• Of course there’s a right to privacy there. There is nowhere in the constitution where it is removed from the people, so by it’s own lights they retain it, neither can the states deprive them of it.

    • @Ragspierre The media is playing a game with him as well. Pump and dump.

  • “And the tune is being called by the left (if you think the George Stephanopoulos question on contraception that started all this nonsense during one of the debates was delivered by an objective and unbiased journalist, I have some beachfront land in Arizona for you) and kept alive by the media.”

    So this is George’s fault? Not Santorum’s? Riiiight.
    This wasn’t some sort of trap set by the media that the nominees couldn’t help but fall in to. These are Santorum’s core beliefs that he just can’t help himself but to talk about. Even you, McQ, had a post just recently asking how could any self respecting conservative vote for Santorum.

    And of course there is the congressional Republicans who thought it was a good idea to bring out a bunch of old men to talk about women’s health. And don’t forget Fox News, who has been marshaling this meme for the past couple of weeks—– hardly a compliant, left-wing media machine.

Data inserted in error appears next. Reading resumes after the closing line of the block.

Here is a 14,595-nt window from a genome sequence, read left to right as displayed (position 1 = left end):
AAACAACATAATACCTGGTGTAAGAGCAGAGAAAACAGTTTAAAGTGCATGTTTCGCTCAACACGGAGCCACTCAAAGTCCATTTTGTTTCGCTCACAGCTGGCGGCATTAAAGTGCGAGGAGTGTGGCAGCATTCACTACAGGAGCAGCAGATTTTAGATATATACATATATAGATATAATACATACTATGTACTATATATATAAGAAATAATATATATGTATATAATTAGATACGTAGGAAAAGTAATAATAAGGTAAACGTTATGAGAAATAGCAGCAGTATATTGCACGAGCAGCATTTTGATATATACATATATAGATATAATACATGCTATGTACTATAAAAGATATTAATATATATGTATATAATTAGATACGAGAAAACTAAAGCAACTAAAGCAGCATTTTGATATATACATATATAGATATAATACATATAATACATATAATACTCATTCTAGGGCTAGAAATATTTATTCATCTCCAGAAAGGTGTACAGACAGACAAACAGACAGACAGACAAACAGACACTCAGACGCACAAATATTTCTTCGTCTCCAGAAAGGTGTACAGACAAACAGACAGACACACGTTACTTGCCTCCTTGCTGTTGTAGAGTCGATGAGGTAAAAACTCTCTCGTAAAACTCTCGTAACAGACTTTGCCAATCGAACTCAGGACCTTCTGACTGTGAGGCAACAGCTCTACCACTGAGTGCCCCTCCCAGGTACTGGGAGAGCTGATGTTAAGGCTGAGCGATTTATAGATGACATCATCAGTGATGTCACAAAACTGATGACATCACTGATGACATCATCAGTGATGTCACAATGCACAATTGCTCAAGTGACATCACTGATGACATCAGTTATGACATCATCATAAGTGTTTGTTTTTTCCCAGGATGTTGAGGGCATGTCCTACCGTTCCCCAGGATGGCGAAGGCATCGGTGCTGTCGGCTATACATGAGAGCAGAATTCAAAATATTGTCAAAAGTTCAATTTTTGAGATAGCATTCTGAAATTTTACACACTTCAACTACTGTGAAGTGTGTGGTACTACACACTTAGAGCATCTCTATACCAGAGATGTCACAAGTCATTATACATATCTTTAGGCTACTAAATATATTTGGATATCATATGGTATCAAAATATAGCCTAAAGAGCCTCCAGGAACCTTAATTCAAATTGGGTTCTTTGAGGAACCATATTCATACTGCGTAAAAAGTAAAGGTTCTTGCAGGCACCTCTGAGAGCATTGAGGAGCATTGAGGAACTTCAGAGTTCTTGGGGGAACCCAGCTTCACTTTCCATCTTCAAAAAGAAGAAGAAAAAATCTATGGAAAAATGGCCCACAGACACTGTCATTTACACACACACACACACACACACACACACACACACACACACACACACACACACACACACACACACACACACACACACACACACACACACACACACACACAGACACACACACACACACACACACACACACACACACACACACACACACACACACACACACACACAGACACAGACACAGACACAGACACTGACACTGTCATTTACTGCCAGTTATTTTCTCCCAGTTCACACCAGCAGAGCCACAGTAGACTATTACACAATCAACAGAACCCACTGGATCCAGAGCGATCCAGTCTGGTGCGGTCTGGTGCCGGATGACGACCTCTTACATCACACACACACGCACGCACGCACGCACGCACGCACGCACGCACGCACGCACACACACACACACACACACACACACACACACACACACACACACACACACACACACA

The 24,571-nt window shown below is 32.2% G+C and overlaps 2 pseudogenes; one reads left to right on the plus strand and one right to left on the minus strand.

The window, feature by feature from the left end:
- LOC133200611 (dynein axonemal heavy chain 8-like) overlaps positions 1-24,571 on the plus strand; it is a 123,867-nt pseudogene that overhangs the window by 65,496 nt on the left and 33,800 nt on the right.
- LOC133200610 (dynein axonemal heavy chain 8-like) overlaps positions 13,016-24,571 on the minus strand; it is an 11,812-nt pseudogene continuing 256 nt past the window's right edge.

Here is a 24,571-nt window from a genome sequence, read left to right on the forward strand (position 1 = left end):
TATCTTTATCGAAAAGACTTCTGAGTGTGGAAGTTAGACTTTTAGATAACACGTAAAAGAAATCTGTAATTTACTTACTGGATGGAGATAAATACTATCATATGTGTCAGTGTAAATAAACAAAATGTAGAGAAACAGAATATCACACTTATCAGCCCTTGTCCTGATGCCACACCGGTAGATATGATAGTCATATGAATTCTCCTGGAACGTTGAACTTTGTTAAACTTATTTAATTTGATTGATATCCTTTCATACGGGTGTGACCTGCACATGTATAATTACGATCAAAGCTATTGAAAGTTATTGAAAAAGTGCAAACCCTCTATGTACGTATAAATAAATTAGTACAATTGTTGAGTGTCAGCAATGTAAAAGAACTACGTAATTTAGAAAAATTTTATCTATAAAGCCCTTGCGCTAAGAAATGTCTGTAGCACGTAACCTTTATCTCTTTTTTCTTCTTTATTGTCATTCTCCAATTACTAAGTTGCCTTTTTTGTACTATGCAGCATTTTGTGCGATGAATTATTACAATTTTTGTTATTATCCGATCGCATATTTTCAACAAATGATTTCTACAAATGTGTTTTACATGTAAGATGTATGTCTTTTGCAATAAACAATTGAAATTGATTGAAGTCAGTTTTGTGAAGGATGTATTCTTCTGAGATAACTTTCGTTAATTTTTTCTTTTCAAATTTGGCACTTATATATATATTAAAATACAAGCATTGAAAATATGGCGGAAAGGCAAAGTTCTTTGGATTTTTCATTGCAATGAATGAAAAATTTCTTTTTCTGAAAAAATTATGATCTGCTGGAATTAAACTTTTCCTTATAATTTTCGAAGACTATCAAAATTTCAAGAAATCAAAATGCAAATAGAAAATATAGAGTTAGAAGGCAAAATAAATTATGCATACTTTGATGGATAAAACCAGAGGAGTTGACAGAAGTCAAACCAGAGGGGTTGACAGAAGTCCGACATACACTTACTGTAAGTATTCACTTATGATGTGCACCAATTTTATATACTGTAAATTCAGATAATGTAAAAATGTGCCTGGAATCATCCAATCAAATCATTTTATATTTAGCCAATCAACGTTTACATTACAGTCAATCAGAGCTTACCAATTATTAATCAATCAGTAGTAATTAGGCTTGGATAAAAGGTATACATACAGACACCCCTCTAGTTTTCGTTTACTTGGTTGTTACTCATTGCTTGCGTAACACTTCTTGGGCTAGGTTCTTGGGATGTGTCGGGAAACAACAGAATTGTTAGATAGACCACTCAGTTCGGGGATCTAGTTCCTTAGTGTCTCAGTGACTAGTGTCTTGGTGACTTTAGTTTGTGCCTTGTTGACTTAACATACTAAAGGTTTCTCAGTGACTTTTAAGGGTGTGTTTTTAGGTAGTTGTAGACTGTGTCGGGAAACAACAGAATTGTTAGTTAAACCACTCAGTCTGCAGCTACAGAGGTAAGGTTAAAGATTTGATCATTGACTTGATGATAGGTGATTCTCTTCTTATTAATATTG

These are the beliefs of your GOP nominees. These are the tactics of your GOP congress. This is the message of the Right-wing machines of talk radio and Fox News.


    • @PogueMahone “…congressional Republicans who thought it was a good idea to bring out a bunch of old men to talk about women’s health.”

      You are, as pretty much always, WRONG.

      What “meme” has Fox been “marshalling”?

    • @PogueMahone Nope, not George’s fault. He just provided the opportunity and bingo, it has spawned an almost Pavlovian response.

      Kind of interesting this is where you went with your response, Pogue. A distraction, just like the social con issues, from the main point.

    • @PogueMahone “Lines Crossed: Separation of Church and State: Has the Obama Administration Trampled on Freedom of Religion and Freedom of Conscience?”

      That was the hearing, dummy. Your Collectivist agit-prop buddies had to pervert language…again…to make that about “womens’ health”. It wasn’t. But you were suckered, weren’t you?

      • @Ragspierre @PogueMahone Both sides try to frame the argument. The public decides is this really some radical trampling of freedoms, or is it about women’s health. Most I know choose the latter, though you are free to believe the former if you wish. Don’t be surprised if others are not convinced.

        • @scotterb @PogueMahone But…polls show the Obamic tyranny is not at all popular, and people (including Catholics) are not putting up with his sh!t. Jeez, do you even read…???